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When small is big

By Margaret Tsuda / February 3, 1984



Although the word ''miniature'' is said to have derived from the vermilion pigment, minium, beloved of medieval manuscript illuminators, we associate it with the small, the minimal. Very small graphic depictions have probably always coexisted with life-size and larger-than-life art forms and always will. There are ancient portrait coins and modern postage stamps.

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In the history of Western art, portraits of all sizes flourished as art became secularized after the Renaissance. In the 19th century, when photography entered the scene, the decline of painted portraits was signaled. The work of two women marks the beginning and the end of the golden age of miniature portraiture.

It was Rosalba Carriera who introduced the use of thin wafers of ivory painted with transparent water colors. She traveled from her native Italy to Paris to become a court painter to King Louis XV. Her fame spread rapidly throughout Europe. Her work is described as being pictorially vivid and full of animation.

These same phrases might be used for the work of Eda Nemoede Casterton, a Midwestern American artist. Her tiny pictures - and the one here reproduced is actually only 2.75 inches by 3.75 inches - make no concessions to their size. Each is a well-realized, strongly modeled, carefully detailed portrait. They were praised for their poetic evocation of mood as well as fidelity to physical likeness. The skin tones are clear and delicate.

Casterton delighted in painting children. When her career was just burgeoning , she remarked, ''I want to paint children in the sunshine, young girls out of doors with the wind in their hair and the sky's deep blue in their eyes.'' Young Mae Olson, painted in her pale, frothy turn-of-the-century finery, looks ready to spring out of her wicker rocking chair and exchange her richly detailed background for the sun and the wind.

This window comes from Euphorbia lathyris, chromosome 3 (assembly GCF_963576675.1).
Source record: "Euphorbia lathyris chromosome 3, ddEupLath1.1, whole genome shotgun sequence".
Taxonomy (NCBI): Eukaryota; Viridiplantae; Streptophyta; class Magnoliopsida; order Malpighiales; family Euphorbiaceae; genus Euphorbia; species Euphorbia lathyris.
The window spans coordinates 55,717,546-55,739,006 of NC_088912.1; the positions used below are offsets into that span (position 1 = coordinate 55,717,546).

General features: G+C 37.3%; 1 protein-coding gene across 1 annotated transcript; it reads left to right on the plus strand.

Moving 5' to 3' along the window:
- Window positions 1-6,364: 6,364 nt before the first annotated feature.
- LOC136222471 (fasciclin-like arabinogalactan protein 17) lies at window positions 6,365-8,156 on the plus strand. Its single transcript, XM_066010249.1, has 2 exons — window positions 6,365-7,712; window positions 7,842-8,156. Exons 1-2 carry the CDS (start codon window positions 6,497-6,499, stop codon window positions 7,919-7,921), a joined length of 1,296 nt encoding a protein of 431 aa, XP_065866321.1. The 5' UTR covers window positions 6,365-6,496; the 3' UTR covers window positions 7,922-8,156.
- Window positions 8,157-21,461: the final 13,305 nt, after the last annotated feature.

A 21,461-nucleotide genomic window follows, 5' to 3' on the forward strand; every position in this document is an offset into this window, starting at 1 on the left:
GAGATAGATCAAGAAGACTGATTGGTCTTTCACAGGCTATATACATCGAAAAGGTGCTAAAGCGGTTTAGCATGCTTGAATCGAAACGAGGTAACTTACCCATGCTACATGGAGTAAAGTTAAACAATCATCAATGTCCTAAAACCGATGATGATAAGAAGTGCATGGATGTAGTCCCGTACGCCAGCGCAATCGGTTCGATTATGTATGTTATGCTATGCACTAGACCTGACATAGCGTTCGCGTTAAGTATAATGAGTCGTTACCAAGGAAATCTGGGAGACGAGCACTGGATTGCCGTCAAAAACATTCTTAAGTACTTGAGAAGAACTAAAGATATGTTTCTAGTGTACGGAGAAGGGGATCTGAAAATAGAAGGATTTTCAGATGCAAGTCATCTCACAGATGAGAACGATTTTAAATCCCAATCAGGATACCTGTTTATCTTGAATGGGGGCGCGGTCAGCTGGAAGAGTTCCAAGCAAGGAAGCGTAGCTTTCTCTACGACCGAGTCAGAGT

When Eda Nemoede was about the same age as this subject, she drew copies of the pictures on her schoolroom walls when she should have been paying attention to more conventional studies. Rebuked for her ''naughty behavior,'' she nonetheless persisted. Her sturdy German immigrant family considered her drawing an idle pastime and influenced her to study shorthand and become a stenographer.

Eda took this as an opportunity to pay for private half-hour lessons on her lunch hour with a leading miniaturist and teacher at the Chicago Academy of Fine Arts. She later declared the appeal of miniatures for her was that they were ''small paintings painted in a big way.'' Their size permitted her to carry them to her employment. She arrived an hour early and stayed an hour late to work on them. Her teacher regarded her pupil so highly that, when she herself was unable to continue, she turned over to her unfinished commissions and her classes at the academy. The young artist was never again forced to sandwich her art into an office routine.

A few years later she decided that a year in Paris would further advance her study of the exacting techniques demanded of her medium; she took her savings in the same calm way and went off. Within two weeks of her arrival, she had gained an honorable mention at the prestigious Paris Salon.

International recognition continued to come to her even as miniature painting itself became less popular. In the 1920s and '30s, she added full-size portraiture to her art. She even reversed herself by accepting a commission to execute a full-scale painting from a family heirloom miniature of a lieutenant in the US Army during Jefferson's presidency.

While size had made Eda Nemoede Casterton's art practical for her, she never let it prevent her from realizing the full range and strength of the human figure in her portraits. So one can readily suppose that the life-size portrait of the scarlet-uniformed young soldier presented no problem to this miniaturist who knew how to paint ''in a big way.''